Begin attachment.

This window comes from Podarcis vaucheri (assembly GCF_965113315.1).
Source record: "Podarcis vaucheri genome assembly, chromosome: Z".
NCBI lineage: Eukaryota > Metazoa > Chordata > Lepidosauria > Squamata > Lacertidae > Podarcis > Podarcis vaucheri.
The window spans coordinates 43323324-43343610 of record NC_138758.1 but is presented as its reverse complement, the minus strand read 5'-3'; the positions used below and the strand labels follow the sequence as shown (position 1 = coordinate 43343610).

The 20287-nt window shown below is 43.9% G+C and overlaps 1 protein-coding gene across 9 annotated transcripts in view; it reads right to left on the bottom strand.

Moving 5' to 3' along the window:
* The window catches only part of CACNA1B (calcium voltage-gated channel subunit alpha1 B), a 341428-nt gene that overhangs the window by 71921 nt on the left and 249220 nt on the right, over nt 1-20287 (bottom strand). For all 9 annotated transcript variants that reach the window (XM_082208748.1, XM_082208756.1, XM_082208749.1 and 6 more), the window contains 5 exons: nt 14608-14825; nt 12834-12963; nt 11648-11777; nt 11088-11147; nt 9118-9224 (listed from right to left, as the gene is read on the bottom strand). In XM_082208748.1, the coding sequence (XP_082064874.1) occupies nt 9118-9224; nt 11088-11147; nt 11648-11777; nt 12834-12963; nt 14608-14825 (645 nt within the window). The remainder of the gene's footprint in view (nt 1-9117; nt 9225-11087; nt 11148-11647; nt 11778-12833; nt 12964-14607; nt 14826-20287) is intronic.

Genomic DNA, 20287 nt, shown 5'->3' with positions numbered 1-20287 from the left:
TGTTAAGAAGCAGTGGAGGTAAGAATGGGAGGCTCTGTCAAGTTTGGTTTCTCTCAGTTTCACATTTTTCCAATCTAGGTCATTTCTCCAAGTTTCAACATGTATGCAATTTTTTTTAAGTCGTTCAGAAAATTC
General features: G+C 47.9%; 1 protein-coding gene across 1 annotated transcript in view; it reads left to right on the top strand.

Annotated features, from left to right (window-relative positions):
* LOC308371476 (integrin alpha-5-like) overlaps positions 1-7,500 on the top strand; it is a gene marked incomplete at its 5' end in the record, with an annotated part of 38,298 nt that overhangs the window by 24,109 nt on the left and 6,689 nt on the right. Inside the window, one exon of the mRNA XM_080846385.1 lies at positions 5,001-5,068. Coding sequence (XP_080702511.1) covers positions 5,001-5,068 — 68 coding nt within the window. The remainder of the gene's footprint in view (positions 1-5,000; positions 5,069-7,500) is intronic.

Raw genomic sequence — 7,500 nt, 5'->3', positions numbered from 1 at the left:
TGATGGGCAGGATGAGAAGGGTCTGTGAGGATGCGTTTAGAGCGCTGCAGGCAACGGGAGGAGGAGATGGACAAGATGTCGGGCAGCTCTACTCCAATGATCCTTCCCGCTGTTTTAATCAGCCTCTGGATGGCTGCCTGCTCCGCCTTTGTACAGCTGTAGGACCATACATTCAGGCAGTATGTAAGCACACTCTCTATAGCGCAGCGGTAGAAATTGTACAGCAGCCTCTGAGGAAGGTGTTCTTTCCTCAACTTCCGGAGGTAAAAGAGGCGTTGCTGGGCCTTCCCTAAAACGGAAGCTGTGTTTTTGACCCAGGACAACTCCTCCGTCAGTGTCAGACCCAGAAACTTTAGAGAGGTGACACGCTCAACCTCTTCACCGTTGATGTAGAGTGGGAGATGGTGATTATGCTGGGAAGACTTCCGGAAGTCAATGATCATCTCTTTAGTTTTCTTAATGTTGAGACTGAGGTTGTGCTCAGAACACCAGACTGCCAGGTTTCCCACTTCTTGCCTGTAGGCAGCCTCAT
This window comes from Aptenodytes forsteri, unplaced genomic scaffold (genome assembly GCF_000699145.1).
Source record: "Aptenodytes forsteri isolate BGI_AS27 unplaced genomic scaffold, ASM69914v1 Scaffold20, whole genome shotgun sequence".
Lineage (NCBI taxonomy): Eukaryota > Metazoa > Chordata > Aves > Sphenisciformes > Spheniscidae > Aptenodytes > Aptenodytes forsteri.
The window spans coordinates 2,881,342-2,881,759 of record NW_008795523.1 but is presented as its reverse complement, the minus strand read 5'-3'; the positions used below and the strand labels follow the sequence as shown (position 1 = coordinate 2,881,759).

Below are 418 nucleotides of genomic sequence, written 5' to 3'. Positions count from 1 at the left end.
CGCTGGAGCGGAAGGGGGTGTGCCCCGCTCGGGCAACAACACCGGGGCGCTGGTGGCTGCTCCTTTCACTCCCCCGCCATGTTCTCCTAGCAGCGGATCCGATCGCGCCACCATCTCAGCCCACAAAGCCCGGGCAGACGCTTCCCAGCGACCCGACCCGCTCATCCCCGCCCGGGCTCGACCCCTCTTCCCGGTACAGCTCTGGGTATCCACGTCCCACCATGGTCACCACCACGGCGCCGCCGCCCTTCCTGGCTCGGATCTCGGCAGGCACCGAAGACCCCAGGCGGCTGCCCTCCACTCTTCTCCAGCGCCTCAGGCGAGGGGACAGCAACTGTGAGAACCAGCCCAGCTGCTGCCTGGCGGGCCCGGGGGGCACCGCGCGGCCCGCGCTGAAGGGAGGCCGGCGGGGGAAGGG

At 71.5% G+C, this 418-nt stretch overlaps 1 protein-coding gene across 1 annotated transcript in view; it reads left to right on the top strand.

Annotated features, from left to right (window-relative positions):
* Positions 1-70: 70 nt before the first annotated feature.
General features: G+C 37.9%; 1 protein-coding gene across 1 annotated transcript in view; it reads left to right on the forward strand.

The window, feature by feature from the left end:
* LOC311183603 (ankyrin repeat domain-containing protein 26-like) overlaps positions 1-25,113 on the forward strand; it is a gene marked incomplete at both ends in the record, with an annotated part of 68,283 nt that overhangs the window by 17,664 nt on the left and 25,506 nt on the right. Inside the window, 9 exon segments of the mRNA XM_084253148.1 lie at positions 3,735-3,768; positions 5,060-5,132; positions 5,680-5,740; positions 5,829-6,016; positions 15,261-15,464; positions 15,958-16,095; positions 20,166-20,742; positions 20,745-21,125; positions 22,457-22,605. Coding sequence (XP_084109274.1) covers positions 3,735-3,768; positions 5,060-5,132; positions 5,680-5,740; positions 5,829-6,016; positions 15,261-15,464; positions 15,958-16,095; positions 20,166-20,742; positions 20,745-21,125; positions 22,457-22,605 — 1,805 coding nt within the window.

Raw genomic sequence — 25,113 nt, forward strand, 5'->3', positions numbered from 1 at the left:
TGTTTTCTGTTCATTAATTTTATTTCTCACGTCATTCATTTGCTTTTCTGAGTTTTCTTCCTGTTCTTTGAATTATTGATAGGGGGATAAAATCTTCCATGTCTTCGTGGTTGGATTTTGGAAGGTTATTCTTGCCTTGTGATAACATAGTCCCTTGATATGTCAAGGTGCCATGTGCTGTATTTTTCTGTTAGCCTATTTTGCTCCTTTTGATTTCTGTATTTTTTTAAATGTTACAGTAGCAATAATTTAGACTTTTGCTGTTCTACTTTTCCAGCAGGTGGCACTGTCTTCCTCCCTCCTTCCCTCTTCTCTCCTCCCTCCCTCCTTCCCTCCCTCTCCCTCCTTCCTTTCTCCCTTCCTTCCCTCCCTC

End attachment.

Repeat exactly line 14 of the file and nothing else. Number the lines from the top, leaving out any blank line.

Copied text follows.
TGATGGGCAGGATGAGAAGGGTCTGTGAGGATGCGTTTAGAGCGCTGCAGGCAACGGGAGGAGGAGATGGACAAGATGTCGGGCAGCTCTACTCCAATGATCCTTCCCGCTGTTTTAATCAGCCTCTGGATGGCTGCCTGCTCCGCCTTTGTACAGCTGTAGGACCATACATTCAGGCAGTATGTAAGCACACTCTCTATAGCGCAGCGGTAGAAATTGTACAGCAGCCTCTGAGGAAGGTGTTCTTTCCTCAACTTCCGGAGGTAAAAGAGGCGTTGCTGGGCCTTCCCTAAAACGGAAGCTGTGTTTTTGACCCAGGACAACTCCTCCGTCAGTGTCAGACCCAGAAACTTTAGAGAGGTGACACGCTCAACCTCTTCACCGTTGATGTAGAGTGGGAGATGGTGATTATGCTGGGAAGACTTCCGGAAGTCAATGATCATCTCTTTAGTTTTCTTAATGTTGAGACTGAGGTTGTGCTCAGAACACCAGACTGCCAGGTTTCCCACTTCTTGCCTGTAGGCAGCCTCAT